Q: What excites you about the future for the SBC and Florida Baptists in particular?
A: I am extremely excited about the unity that I am experiencing around this vision for Florida. Pastors of all ages are expressing their support and encouragement as we advance this vision in our state. I encourage us to unite in prayer for a powerful move of God upon and through our Southern Baptist Convention and our upcoming meeting in Columbus, Ohio.
Daniel Akin recently contributed to a website called Openly Secular. The mission of the site is to eliminate discrimination against secular people by allowing them to be open about their beliefs. Some people will question why Dr. Akin has contributed to such a site because Christians and secularists disagree about some very important issues. However, I am thankful that Dr. Akin has lent his voice to the discussion.
In an increasingly secularized world, we as Christians need to avoid the two extremes of withdrawal and condescension when it comes to cultural engagement. I believe that Akin is modeling a Pauline approach to cultural engagement by appealing to shared convictions and beliefs (Acts 17). And I believe there is scriptural and theological evidence to affirm what Akin says.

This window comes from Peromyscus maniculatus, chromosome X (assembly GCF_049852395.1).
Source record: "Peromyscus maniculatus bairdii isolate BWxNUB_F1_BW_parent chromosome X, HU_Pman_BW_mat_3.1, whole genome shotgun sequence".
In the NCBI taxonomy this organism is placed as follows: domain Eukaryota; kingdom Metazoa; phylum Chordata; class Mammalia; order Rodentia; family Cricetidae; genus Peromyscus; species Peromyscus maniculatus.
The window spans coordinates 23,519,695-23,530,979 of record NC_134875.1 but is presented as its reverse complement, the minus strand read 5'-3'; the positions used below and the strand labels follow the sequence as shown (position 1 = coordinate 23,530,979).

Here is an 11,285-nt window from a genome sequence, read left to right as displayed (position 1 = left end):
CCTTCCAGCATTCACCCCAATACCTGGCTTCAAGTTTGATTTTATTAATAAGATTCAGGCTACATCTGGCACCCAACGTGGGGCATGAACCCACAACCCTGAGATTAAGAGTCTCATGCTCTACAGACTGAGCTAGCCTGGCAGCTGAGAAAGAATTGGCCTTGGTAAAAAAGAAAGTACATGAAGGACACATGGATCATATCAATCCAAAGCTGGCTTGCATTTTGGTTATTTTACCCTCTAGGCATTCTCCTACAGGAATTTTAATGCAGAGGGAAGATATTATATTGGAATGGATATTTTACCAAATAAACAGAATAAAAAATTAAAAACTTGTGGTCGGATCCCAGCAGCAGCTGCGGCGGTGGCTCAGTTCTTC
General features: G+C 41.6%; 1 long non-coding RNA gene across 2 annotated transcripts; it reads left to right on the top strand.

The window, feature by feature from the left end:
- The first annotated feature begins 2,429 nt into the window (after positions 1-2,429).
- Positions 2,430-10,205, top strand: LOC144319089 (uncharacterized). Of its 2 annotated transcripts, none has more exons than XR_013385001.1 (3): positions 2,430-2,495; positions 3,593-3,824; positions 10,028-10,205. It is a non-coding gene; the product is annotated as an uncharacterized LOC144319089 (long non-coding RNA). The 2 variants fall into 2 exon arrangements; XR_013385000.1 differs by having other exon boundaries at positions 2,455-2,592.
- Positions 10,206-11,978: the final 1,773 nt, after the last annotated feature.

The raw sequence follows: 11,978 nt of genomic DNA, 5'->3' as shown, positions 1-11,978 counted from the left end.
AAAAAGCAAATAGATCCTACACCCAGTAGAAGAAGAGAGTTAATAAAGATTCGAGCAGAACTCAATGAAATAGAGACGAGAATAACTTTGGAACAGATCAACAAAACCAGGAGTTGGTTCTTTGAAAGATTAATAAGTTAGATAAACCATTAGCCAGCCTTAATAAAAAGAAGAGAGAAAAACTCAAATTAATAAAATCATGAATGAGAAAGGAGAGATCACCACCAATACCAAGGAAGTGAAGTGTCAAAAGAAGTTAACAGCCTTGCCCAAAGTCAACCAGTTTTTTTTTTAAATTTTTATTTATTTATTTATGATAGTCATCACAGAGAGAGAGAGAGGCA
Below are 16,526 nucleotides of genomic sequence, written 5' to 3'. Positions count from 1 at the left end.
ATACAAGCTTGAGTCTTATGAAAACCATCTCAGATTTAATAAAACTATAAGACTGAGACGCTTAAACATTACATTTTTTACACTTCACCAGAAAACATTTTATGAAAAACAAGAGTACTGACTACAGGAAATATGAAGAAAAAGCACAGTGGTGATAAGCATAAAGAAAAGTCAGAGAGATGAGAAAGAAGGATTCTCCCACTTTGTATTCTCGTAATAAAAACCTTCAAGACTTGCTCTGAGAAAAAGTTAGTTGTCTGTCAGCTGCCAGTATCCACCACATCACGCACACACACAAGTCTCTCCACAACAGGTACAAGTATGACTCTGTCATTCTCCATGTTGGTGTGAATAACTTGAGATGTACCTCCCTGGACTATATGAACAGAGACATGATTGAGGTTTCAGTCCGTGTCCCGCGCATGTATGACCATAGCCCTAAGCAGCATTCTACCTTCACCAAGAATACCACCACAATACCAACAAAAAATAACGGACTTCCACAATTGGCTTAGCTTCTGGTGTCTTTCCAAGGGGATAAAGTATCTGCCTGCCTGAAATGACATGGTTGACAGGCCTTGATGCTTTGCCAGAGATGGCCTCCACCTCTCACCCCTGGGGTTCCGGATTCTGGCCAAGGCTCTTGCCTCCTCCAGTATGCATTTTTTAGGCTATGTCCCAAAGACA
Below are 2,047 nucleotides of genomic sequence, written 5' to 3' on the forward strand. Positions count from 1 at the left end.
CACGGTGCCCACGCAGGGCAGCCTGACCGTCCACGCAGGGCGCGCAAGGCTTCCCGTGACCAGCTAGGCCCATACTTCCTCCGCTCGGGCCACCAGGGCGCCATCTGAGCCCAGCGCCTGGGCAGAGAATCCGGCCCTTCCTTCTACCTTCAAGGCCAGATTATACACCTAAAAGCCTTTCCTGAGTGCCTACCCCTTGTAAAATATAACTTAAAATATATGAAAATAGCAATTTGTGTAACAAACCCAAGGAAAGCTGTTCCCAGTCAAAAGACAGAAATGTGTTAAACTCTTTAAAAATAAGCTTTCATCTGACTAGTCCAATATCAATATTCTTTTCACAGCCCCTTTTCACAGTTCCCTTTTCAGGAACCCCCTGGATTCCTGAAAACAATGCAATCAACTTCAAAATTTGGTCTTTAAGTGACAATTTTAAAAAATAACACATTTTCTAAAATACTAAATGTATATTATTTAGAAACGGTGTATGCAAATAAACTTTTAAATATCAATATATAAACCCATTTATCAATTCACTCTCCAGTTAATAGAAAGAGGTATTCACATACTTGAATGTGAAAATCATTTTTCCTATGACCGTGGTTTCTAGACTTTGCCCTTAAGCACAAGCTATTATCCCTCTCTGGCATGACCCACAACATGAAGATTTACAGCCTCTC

We can partner in valuing the dignity and worth of all human beings.
Practically, the image of God is the basis for human dignity. All people are valuable and have dignity and worth because they are created in the image of God (Genesis 1:27). A correct understanding of it is the basis for truly Christian human justice systems and relationships.
All people would affirm that murder is a heinous crime. As Christians, we believe the basis for this is that to kill or even curse another is an affront to God (Genesis 9:6; James 3:9-10). All people can affirm through experience that all free and loving human relationships are not sustainable unless there is a mutual understanding of the dignity of the other.
We can partner in advocating the free expression of beliefs according to the dictates of human conscience.